7 Movies To Watch the First Week After Graduation
Congratulations, class of 2014! You've worked hard, possibly played harder, made friends, lost friends, fallen in love, had your heart broken, learned a lot both in and out of the classroom, lived on your own for the first time, and had more personal victories, tragedies, and milestones than I could possibly list here... and yet, instead of getting to bask in your accomplishment, you are now being forced to answer the question everyone is asking you even as you are asking it yourself: "Now what?"
Unfortunately, I can't answer that question, and while I could tell you some vaguely helpful platitudes that I'm sure you've heard a million times before, from much more qualified advice givers than me, I don't think that's what you're looking for. And anyway, telling you that you're going to be okay is all well and good, but this is your first week as a post-grad, and it probably doesn't feel that way right now.
You've got a long road ahead of you, but the good news is that it's been walked by countless generations of aimless recent college graduates before. Better news still, some of those post-grads made films about what it feels like to be lost, lonely, scared, and unsure, which means that now you can watch them, relate to them, and, in doing so, feel a little less lost, lonely, scared, and unsure.
Here are 7 films to help ease your post-grad blues.
Before she was writing, directing, and starring in her own TV show, Lena Dunham was writing, directing, and starring in her own indie film about Aura, a recent college graduate who comes home for the summer and enters a tailspin tempered only by a series of confusing, semi-romances and the re-kindling of a friendship with her wild-girl childhood bestie. Tiny Furniture features Dunham's eventual Girls co-stars Jemima Kirke and Alex Karpovsky, in addition to her real-life mom and sister, playing her fake mom and sister.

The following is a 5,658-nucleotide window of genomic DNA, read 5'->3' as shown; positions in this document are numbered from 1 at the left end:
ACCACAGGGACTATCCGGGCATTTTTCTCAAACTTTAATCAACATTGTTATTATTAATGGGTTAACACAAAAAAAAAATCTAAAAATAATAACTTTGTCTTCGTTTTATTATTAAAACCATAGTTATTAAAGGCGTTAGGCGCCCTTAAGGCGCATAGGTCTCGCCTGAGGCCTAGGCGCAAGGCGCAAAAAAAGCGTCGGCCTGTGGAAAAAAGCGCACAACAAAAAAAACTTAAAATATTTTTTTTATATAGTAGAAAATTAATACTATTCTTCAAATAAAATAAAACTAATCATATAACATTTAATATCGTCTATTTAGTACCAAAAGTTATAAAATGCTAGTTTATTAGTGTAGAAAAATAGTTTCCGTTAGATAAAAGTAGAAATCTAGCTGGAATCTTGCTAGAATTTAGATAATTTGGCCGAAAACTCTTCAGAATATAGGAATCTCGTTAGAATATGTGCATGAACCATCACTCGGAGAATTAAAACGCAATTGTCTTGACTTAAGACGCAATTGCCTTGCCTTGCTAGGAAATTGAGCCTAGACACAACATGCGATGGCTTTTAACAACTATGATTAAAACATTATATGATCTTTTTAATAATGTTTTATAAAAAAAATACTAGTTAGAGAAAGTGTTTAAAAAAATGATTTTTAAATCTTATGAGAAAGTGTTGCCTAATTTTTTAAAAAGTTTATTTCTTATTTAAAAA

If you've never seen Mike Nichols' classic The Graduate, stop reading this article right now and go watch it by any means necessary. It may have been made in the 1960s, but the feelings of helplessness and frustration that Ben (played perfectly by Dustin Hoffman) experiences in the weeks after graduation ring true today. His dilemma (he's having an affair with an older woman even as he's falling in love with her daughter) you may not relate to quite as much.
Kicking and Screaming
Keep in mind, I mean Noah Baumbach's 1997 directorial debut, not the 2005 soccer movie starring Will Ferrell. Kicking and Screaming is the sometimes all-too-real story of a group of college friends attempting to navigate the world together after graduation, even as the realities of post-college life begin to tear them apart. Imminently quotable ("Oh, I've BEEN to Prague"), the film is by turns hilarious and heartbreaking.
Easily the most '90s movie you will ever, ever see, Reality Bites tells the story of Leilana Pierce (Winona Ryder) a post-grad who finds that being class valedictorian doesn't guarantee you a job or a purpose in life, and her roommates (Ethan Hawke, Steve Zahn, and Janine Garafolo because I TOLD YOU THIS WAS THE '90s!), all of whom attempt to make sense of the brave new world in different ways. Along the way Leilana finds herself in the middle of a love triangle with Hawke and a TV executive played by Ben Stiller, and many now-hilarious references are made to completely outdated technologies.
Adventureland will unfortunately remind you that a liberal arts degree has very little practical use without life experience... but luckily, post-grad life is all about gaining life experience. At least, that's what James (Jesse Eisenberg) learns when he is forced to take a part-time job at Adventureland, the crappy amusement park run by Bill Hader and Kristen Wiig. It's there that he falls in love with Em (Kristen Stewart), who is already involved with Connell (Ryan Reynolds), and through their relationship begins to realize what's actually important.
Dazed and Confused
Even though Dazed and Confused is about the last day of high school, it's a film with a lot of themes that recent college grads can relate to. It's easy to get swept up into the freedom of post-grad life, to party and hang out with friends every night- what's hard is figuring out what your goals are and how you want to go after them. The soundtrack is killer, and it features a huge ensemble cast of soon-to-be megastars: notably, it's Matthew McConaughey's first film. Alright alright alright.
Steveo and Bob (Matthew Lillard and Michael Goorjan) are two early-twentysomethings with no real goals beyond continuing to live an anarchist, punk lifestyle. But with the effects of their lifestyle growing more apparent, and the mounting pressure from his parents to consider going to law school, Steveo begins to find it harder and harder to reconcile his individuality with the realities of growing up. Keep your eyes peeled for a super young Jason Segal!